The report examines the commercialization of rice and vegetables in Lao PDR, and the challenges and opportunities to the development of their value chains, drawing upon newly collected data that has not been available before.
- Rice is a key agricultural commodity in Lao PDR: it is the biggest in terms of farmers involved in production, cropland area allocated, and food consumption, and also supports related jobs in milling, trading, and food services.
- Vegetables are emerging as a new source of growth, driven by a more affluent class and growing demand for more nutritious foods.
- Consumers in Vientiane pay high retail prices for these commodities, despite the fact that farmers are not making large profits.
The report presents findings of a study of the rice value chain from Khammouane Province to Vientiane capital, and the vegetable value chain from Vientiane Province to the capital. The study reveals that high consumer costs are mainly caused by a high cost of production and inefficiency along the value chain. Several constraints are identified:
- While farm-gate prices are relatively high, high production costs diminish farmers’ profits below those in neighboring countries
- Farm productivity is low, compared to neighboring countries, and quality is not managed at the farm or post-farm levels
- The milling sector is fragmented, with small operators that often use old technology
- The overall market system lacks incentives for product quality
- Lao PDR lacks a significant consumer class with high purchasing power to foster consolidation of wholesale and retail sectors and reduce costs, such as through supermarkets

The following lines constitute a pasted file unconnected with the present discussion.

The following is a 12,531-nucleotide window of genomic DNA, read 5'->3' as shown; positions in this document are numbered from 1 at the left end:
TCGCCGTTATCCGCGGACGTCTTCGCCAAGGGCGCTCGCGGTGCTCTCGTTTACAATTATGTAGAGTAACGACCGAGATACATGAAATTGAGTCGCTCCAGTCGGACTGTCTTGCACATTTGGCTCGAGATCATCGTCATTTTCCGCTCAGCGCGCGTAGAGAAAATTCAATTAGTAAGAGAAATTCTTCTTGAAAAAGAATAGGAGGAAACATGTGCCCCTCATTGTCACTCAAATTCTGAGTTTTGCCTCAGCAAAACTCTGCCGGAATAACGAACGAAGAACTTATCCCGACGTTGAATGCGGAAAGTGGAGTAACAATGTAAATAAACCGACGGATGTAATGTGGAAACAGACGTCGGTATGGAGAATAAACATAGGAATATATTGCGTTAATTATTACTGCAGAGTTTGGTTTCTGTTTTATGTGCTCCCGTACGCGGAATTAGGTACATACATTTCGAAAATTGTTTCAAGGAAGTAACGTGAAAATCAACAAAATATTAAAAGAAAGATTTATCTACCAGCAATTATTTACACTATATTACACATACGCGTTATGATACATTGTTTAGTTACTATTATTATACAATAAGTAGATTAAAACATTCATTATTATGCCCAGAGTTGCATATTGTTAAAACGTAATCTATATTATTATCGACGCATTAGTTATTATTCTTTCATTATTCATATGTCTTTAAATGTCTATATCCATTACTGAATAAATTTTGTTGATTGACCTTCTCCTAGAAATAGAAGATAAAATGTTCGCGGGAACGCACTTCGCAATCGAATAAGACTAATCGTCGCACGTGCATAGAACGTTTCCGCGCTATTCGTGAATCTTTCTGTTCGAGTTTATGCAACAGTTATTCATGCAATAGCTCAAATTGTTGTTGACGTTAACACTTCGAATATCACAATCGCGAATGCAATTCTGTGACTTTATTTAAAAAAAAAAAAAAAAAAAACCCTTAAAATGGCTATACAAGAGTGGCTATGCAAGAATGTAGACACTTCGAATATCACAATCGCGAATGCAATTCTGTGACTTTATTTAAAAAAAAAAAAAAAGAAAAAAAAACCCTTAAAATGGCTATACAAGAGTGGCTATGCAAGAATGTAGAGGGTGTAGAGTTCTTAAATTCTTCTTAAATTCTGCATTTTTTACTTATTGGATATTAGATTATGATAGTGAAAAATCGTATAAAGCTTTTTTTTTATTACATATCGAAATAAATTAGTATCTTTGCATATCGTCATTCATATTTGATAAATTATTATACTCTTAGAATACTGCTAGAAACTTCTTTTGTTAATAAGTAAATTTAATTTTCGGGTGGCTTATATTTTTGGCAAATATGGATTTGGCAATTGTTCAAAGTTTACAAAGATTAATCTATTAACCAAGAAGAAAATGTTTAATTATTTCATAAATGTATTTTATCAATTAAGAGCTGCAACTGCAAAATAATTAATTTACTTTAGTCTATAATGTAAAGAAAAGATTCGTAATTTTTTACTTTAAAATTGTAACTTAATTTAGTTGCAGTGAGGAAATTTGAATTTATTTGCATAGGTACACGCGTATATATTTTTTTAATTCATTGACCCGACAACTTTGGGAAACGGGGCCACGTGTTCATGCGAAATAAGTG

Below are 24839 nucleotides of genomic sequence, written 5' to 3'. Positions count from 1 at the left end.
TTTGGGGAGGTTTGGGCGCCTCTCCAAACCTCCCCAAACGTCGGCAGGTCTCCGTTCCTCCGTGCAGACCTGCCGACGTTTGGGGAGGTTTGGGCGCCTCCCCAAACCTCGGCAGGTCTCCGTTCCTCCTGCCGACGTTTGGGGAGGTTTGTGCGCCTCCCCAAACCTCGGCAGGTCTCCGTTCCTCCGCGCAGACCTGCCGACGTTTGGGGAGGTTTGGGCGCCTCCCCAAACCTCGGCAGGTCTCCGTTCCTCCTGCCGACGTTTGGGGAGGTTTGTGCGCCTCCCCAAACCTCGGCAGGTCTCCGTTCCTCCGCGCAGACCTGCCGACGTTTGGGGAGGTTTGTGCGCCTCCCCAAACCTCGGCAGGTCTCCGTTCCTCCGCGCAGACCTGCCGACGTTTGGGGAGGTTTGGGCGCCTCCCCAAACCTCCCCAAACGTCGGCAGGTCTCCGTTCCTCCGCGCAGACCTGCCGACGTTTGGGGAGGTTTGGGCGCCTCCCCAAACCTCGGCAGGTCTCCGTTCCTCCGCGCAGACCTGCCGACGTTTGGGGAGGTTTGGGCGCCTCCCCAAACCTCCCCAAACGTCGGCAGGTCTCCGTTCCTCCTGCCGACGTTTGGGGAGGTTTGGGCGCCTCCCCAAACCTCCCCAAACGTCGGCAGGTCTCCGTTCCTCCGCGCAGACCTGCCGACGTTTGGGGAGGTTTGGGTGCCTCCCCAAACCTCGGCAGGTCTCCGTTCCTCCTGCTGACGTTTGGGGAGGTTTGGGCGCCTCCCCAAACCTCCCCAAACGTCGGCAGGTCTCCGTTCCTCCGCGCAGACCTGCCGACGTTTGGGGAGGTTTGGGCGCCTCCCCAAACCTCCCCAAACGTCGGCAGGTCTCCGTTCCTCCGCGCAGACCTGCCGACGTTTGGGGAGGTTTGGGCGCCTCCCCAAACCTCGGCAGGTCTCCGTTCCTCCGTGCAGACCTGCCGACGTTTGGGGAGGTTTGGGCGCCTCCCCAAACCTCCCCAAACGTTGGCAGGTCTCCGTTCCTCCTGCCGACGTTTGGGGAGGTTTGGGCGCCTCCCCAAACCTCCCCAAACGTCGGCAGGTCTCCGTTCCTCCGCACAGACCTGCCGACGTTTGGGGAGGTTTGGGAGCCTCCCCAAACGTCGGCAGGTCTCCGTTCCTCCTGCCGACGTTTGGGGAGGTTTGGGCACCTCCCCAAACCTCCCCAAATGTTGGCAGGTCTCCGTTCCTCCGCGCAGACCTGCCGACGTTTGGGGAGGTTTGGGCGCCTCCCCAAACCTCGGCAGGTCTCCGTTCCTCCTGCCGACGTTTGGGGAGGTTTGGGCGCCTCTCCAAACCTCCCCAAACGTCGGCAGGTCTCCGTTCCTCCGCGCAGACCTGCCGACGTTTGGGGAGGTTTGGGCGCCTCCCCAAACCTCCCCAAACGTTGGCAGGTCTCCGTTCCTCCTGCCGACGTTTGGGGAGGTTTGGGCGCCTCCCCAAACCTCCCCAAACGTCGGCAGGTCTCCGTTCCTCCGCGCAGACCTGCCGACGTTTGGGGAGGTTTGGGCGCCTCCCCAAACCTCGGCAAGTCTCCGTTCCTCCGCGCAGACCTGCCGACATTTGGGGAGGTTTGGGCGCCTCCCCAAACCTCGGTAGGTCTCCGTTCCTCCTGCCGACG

- While administrative and regulatory barriers were not found to be a major constraint, issues of cumbersome regulations continue to affect entry and competition in the market.
The report recommends addressing these constraints by:
- Facilitating closer linkages between farmers and millers – stronger coordination along the value chain could help reduce cost and inefficiency and open new markets
- Strengthening enforcement of contracts to reduce the risk of doing business in the country
- Improving public services delivery, focusing on areas critical to reduce production costs and increase commercialization – making public sector services more transparent can promote a more business friendly environment
- Continuing current regulatory improvements undertaken by Lao authorities while adopting a more balanced agriculture budget to increase public expenditure on quality of research and extension services
- Strengthening enforcement of price labelling and display regulations, and phasing out price controls, removing potential entry barriers
Download the full report for further detailed analysis of the value chains and conclusions as to what types of policy actions could reduce costs and increase private sector investment.